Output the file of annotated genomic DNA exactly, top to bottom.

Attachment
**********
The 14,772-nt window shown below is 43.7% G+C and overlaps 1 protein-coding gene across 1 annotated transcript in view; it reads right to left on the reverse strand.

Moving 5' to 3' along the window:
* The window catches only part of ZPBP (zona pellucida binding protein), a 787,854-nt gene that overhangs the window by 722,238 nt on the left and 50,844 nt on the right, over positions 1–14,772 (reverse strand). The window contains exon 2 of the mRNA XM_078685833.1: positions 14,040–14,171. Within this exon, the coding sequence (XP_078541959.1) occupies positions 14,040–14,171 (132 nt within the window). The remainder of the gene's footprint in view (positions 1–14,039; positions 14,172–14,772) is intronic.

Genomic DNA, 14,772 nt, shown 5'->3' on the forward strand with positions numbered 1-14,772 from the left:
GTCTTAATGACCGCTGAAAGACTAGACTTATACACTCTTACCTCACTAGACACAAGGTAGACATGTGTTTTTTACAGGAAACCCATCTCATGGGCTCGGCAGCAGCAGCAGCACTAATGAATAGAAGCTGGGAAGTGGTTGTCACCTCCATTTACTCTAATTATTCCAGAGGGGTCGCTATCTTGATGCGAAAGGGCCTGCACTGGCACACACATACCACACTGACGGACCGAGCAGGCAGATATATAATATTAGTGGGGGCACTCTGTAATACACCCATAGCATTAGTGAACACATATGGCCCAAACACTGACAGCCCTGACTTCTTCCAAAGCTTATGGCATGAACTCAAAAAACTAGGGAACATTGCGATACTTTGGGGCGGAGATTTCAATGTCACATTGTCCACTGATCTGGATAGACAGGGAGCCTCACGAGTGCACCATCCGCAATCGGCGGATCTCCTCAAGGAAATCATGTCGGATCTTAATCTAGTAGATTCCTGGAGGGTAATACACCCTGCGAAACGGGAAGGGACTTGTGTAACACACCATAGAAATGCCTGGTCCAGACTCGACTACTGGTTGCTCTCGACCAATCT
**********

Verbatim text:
The 14,772-nt window shown below is 43.7% G+C and overlaps 1 protein-coding gene across 1 annotated transcript in view; it reads right to left on the reverse strand.

Moving 5' to 3' along the window:
* The window catches only part of ZPBP (zona pellucida binding protein), a 787,854-nt gene that overhangs the window by 722,238 nt on the left and 50,844 nt on the right, over positions 1–14,772 (reverse strand). The window contains exon 2 of the mRNA XM_078685833.1: positions 14,040–14,171. Within this exon, the coding sequence (XP_078541959.1) occupies positions 14,040–14,171 (132 nt within the window). The remainder of the gene's footprint in view (positions 1–14,039; positions 14,172–14,772) is intronic.

Genomic DNA, 14,772 nt, shown 5'->3' on the forward strand with positions numbered 1-14,772 from the left:
GTCTTAATGACCGCTGAAAGACTAGACTTATACACTCTTACCTCACTAGACACAAGGTAGACATGTGTTTTTTACAGGAAACCCATCTCATGGGCTCGGCAGCAGCAGCAGCACTAATGAATAGAAGCTGGGAAGTGGTTGTCACCTCCATTTACTCTAATTATTCCAGAGGGGTCGCTATCTTGATGCGAAAGGGCCTGCACTGGCACACACATACCACACTGACGGACCGAGCAGGCAGATATATAATATTAGTGGGGGCACTCTGTAATACACCCATAGCATTAGTGAACACATATGGCCCAAACACTGACAGCCCTGACTTCTTCCAAAGCTTATGGCATGAACTCAAAAAACTAGGGAACATTGCGATACTTTGGGGCGGAGATTTCAATGTCACATTGTCCACTGATCTGGATAGACAGGGAGCCTCACGAGTGCACCATCCGCAATCGGCGGATCTCCTCAAGGAAATCATGTCGGATCTTAATCTAGTAGATTCCTGGAGGGTAATACACCCTGCGAAACGGGAAGGGACTTGTGTAACACACCATAGAAATGCCTGGTCCAGACTCGACTACTGGTTGCTCTCGACCAATCT